People fear wheel‐building. None more so than touring cyclists. Nobody, apart from a tiny elite of skilled craftsmen in scattered bike shops across the world, should dare impinge on this secretive world of mechanical artistry.
But we all have a capacity for art, don’t we? Could it really be all that difficult? I had a new rim to fit to Tenny’s bike, which would involve taking apart the rear wheel in its entirety and rebuilding it from scratch. So I decided to find out what this wheel‐building malarkey was all about. After four and a half hours of careful labour, I held in my hands what appeared to be a nice straight new wheel.
I’m a firm believer in the Do‐It‐Yourself ethic. Turning your hand to a new skill is a great way to blow away a few psychological cobwebs. I didn’t find building this wheel particularly difficult, but I appreciate that experience brings an appreciation of subtlties that I probably overlooked as a beginner, which is why there will always be room for specialist professions. I also had a fantastic teacher in the form of the late Sheldon Brown, whose goldmine of a site I’d recommend for all sorts of bicycle‐related technicalities. I haven’t forgotten that the wheel has yet to stand the test of time!
But without further ado, here’s a very condensed summary of how to build a (36‐spoke rear) bicycle wheel for the uninitiated, scared, and specialist‐equipment‐less, as I was this time yesterday:
Step 1: Gather everything you need — hub, spokes, nipples, rim, screwdriver, spoke wrench, ruler, upside‐down bike frame (truing stands, dish sticks and tensionometers are for the luxuriant and professional only). The terms front, back, left and right are all relative to the bike itself.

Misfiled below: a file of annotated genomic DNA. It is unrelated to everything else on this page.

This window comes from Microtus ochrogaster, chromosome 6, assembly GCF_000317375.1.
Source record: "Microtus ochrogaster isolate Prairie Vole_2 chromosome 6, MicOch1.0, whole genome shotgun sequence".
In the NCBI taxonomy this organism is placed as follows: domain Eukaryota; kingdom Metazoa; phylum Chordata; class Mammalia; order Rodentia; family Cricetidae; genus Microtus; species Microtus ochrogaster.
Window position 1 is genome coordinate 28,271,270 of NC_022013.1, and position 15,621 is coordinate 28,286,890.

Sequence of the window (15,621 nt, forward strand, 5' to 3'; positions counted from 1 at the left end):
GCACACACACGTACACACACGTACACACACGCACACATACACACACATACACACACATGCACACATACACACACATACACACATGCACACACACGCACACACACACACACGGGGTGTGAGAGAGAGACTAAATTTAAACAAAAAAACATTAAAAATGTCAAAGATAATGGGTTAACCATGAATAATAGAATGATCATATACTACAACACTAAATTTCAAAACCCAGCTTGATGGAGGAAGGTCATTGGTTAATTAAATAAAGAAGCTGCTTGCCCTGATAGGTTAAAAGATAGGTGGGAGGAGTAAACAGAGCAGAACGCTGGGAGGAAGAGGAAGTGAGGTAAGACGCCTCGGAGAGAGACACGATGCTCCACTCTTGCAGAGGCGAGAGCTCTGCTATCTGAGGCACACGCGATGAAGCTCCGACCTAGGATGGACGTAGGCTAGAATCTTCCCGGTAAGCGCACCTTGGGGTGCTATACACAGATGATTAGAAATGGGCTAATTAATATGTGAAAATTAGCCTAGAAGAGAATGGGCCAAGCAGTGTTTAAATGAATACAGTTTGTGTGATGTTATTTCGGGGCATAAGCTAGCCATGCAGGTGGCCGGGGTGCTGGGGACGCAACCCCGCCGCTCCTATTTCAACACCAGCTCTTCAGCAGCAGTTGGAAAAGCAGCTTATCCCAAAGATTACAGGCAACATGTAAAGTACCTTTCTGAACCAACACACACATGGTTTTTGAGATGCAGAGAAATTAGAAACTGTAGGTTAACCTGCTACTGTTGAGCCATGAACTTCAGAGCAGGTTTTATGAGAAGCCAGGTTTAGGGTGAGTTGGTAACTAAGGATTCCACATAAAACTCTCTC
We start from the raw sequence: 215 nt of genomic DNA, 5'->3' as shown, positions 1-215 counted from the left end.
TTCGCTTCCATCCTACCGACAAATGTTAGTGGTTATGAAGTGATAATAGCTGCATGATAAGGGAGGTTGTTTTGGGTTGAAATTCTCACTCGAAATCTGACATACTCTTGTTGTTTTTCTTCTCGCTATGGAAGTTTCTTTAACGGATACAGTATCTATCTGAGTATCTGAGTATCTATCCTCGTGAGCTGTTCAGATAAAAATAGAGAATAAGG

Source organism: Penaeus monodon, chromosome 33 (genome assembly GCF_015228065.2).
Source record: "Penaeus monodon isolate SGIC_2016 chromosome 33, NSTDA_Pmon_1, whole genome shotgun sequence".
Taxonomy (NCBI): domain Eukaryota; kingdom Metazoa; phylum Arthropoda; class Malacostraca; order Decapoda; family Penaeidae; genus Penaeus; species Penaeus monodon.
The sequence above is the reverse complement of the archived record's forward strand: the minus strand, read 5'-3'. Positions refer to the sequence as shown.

Step 2: There are four groups of spokes — left‐side, right‐side (freewheel‐side), back‐angled (trailing), and front‐angled (leading). You’re going to put in all the freewheel‐side trailing spokes, so grab the hub with the freewheel body towards you, and insert 9 spokes in alternate holes on the freewheel side of the hub. Insert from the outside so the spokes run from the inside of the holes (the parts with the holes are called flanges).
Step 3: Grab the rim with the label facing towards you. Look at the holes. They alternate sides rather than being centred. Find the first hole on your side to the right of the valve hole. Insert a spoke and screw on the nipple two or three turns. Now grab the spoke to the right and attach it four rim‐holes to the right so there are 3 empty rim‐holes between this and the previous spoke. Repeat for all nine spokes, then check the spacing.
Step 4: Spin the wheel around and do the same in mirror‐image for the left side. Each spoke should run from the flange hole just in front of the occupied one the right side, and run to the rim hole directly in front of the corresponding occupied one. Do this for all nine spokes. Grab the hub and rotate it forward a little. The spokes should go taut, giving you an idea of their final position and angle in the finished wheel. Looking from the side, no spokes should cross each other at this point.
Step 5: Hold the wheel with the freewheel towards you again. You’re going to put in the nine leading spokes on this side. Each spoke should cross three of the existing spokes on this side. Insert the spoke from the inside of the flange this time, then run it forward on the outside of two existing spokes and behind a third. Attach to the rim at the next available freewheel‐side hold. Check, double‐check and triple check the pattern.